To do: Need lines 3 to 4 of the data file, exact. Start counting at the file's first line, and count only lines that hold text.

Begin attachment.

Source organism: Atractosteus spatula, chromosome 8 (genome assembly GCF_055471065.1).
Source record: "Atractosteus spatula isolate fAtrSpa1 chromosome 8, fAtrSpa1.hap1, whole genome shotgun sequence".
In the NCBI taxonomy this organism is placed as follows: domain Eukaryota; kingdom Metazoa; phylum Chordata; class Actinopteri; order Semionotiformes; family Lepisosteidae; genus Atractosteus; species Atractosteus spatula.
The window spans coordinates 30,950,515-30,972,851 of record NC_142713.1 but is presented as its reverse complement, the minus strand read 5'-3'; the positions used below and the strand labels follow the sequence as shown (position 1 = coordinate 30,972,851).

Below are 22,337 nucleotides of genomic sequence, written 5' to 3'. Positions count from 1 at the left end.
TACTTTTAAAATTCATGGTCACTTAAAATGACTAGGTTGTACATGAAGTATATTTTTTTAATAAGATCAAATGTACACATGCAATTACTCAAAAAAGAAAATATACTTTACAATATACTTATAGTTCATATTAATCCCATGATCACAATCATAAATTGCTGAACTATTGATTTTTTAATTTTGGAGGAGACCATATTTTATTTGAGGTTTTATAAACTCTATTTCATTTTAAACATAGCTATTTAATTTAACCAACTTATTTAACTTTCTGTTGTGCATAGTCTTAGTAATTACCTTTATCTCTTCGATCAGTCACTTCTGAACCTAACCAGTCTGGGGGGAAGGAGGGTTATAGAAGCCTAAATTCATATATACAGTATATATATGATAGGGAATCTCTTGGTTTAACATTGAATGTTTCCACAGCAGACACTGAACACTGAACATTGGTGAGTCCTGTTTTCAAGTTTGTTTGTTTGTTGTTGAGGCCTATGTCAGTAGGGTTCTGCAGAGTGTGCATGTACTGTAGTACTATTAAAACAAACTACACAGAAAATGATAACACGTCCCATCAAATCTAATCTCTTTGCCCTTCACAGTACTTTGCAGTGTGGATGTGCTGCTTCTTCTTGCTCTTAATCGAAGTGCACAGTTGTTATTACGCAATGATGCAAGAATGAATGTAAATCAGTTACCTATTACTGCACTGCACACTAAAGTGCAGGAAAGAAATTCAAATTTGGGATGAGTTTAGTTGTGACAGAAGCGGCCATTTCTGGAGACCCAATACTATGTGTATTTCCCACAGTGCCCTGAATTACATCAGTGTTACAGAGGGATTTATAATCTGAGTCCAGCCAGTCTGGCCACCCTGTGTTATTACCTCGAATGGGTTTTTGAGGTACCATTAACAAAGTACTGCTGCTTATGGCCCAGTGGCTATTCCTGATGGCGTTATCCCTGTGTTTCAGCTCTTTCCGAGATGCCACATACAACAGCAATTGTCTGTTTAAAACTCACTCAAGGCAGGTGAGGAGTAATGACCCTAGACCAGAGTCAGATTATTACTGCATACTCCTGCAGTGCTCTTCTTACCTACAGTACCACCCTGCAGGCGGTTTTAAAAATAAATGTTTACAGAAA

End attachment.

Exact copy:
In the NCBI taxonomy this organism is placed as follows: domain Eukaryota; kingdom Metazoa; phylum Chordata; class Actinopteri; order Semionotiformes; family Lepisosteidae; genus Atractosteus; species Atractosteus spatula.
The window spans coordinates 30,950,515-30,972,851 of record NC_142713.1 but is presented as its reverse complement, the minus strand read 5'-3'; the positions used below and the strand labels follow the sequence as shown (position 1 = coordinate 30,972,851).